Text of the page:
World affirming NRMS: Wallis argued these movements developed in response to the values of a modern capitalist society. These values include an emphasis on status, happiness, achievement, personal attractiveness and fulfilment. These can be difficult to achieve, so some people may turn to world-affirming NRMs to help them and provide a clear sense of identity in a modern society.

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The development of sects

Niebuhr  suggests sects don't always stay as a sect. They could either become denominations or die out. Other sociologists suggest sects may also remain as sects+become established sects.
sects to denominations:  Attract those from the margins of society. Help them overcome feelings of marginalisation so they're less critical of society. Society may change some of the things sects are critical of- sects have less to be critical of. People born into the sect may be less critical of society than those whp chose to join. The sect moderates its views + becomes a denomination.
Death of sect:  Often after death of charismatic leader. No one can adequately replace them.
Established sect: Maintain isolation from wider society and remain a sect. Children are socialised into the same high levels of commitment as their parents.
Converstionist sect: primary aim- convert people. May turn into a denomination as they wouldn't be compromising their main goal of saving people.
Adventist sects:
primary aim- prepare themselves for day of judgement- transformation of the world. Remain a sect as they have to separate themselves from wider society to accomplish their goal.


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The development of NRMs

world rejecting NRMs  may develop one of two ways- moderate their views+become less critical and more world accomodating. Or their criticisms of society may intensify and become even mroe world rejecting.- People's temple.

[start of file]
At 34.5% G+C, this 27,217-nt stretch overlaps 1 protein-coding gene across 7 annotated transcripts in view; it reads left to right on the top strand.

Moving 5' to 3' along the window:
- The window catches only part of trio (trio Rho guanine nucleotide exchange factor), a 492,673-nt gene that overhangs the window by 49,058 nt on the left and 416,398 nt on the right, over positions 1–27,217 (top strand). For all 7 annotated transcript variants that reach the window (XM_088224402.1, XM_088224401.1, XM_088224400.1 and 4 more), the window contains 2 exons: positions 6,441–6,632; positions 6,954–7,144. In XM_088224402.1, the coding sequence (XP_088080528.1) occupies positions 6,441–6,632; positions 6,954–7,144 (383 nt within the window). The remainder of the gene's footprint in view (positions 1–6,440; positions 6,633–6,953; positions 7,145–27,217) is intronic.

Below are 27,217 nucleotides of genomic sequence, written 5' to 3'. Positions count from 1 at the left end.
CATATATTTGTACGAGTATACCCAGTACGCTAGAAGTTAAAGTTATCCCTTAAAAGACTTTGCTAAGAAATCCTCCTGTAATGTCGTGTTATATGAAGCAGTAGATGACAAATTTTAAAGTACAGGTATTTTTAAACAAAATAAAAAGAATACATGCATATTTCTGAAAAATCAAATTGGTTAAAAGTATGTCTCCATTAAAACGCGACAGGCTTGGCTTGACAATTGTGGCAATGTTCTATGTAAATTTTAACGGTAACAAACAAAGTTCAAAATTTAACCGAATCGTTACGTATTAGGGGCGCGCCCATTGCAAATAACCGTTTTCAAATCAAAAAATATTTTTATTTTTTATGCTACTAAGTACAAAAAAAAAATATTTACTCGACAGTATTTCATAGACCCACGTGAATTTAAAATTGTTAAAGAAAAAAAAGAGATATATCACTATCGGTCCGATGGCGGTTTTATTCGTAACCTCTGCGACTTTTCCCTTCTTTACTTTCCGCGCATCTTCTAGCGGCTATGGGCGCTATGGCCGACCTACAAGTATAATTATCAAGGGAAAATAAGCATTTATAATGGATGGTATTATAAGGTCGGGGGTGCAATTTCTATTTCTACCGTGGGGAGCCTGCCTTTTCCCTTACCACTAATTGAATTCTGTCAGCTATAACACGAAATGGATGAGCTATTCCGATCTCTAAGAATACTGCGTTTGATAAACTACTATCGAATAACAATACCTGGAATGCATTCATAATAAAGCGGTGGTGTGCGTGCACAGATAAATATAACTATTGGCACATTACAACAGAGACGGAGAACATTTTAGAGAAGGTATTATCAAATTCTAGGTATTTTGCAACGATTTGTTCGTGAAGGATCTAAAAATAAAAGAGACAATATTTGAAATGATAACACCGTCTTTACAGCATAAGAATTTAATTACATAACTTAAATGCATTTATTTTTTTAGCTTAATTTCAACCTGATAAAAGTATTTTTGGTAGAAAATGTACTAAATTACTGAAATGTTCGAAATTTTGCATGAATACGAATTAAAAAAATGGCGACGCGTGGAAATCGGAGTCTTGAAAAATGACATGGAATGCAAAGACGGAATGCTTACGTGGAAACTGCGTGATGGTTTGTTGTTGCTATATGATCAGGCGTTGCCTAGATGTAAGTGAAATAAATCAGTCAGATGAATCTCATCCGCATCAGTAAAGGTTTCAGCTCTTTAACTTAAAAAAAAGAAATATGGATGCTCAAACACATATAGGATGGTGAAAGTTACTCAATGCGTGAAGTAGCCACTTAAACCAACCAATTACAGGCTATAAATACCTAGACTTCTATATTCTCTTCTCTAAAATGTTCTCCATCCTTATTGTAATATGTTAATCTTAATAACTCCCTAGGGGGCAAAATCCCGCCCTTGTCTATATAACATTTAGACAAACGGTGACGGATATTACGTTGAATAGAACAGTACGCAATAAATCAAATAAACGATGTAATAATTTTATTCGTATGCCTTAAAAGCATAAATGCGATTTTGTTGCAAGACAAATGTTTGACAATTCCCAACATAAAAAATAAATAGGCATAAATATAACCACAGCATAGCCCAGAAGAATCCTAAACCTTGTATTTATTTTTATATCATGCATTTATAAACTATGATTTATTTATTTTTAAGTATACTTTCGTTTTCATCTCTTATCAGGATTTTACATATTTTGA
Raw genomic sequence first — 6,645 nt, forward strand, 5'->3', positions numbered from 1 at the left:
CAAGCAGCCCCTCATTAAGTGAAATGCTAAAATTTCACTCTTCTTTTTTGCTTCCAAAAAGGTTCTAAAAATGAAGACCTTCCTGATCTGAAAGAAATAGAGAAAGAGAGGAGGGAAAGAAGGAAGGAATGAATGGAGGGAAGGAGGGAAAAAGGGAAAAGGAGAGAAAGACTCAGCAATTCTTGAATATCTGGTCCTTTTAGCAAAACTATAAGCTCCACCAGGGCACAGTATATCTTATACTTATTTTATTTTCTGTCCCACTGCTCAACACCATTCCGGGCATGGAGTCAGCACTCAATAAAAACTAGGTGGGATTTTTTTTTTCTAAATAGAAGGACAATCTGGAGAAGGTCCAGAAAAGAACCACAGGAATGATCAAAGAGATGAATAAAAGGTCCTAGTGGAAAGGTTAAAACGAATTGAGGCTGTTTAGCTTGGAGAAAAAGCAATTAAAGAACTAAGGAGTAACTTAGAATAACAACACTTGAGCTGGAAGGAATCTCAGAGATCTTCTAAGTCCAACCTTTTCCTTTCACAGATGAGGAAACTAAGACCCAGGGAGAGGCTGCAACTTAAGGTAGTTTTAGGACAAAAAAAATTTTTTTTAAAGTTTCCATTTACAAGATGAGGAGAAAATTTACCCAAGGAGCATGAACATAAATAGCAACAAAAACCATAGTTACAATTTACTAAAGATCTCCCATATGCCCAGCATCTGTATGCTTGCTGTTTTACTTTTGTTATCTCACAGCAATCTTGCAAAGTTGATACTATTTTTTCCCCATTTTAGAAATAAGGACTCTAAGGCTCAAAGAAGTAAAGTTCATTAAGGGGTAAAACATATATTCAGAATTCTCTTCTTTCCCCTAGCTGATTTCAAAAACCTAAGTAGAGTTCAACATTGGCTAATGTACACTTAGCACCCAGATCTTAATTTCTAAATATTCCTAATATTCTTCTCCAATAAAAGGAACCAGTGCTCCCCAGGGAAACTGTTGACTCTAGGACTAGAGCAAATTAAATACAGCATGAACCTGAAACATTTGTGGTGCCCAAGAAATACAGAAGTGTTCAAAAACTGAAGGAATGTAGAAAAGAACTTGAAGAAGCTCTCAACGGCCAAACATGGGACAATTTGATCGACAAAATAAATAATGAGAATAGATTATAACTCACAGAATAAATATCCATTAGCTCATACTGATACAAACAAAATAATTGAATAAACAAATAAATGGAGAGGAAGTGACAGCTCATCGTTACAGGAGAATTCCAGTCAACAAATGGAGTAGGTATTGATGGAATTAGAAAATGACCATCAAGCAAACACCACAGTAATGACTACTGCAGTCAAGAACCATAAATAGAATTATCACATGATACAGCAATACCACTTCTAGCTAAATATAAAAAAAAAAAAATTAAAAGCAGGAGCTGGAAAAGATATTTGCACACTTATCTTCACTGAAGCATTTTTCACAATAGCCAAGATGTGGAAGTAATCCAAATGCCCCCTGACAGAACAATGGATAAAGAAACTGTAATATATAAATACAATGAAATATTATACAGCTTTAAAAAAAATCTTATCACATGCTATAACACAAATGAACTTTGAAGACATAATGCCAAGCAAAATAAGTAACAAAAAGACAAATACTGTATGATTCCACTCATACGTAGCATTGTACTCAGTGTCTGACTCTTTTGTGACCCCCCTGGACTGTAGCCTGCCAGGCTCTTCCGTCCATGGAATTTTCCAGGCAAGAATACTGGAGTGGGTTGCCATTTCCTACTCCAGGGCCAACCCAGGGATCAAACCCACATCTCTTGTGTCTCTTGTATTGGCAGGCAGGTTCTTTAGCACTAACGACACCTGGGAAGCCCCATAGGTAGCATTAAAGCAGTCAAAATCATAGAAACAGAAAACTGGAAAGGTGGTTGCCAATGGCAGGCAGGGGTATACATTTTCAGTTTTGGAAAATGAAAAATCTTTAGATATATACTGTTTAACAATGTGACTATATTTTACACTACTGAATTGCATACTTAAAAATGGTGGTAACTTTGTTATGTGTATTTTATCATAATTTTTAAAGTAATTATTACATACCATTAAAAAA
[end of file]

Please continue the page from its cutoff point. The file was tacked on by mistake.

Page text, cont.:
World affirming NRMs operate like businessed- must adapt to the changin demands of their clients to survive.



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Development of new age movements

NAMs developed rapidly since 1980's. Share many features of cults + offer a range of services to help the individual . Activities: crystal healing, guided visualisation etc. Focus on individual for spirituality + personal experiences to doscover their own truths.

 NAMs and postmodernism: may develop in response to change in a postmodern society. Decline of metanarratives such as science. Science created many harmful things- people have lost faith. Also become disillusioned with trad. religion +its failure to meet their spiritual needs. People turn to NAMs which offer non-scientific idead to heal and medicine or for spirituality. The emphasis in a pomo society in on individual choice and consumption- choose to suit them.

NAMs and modernism: Bruce- NAMs are a feature of modernism, not a change to a pomo society. Modern societies value individualism- emphasised by NAMs. Provide a source of identity in a diverse and fragmented modern society- provide truth and certainty in an uncertain modern world, and offer alternatives to a trad. religion which tends to decline in a modern society.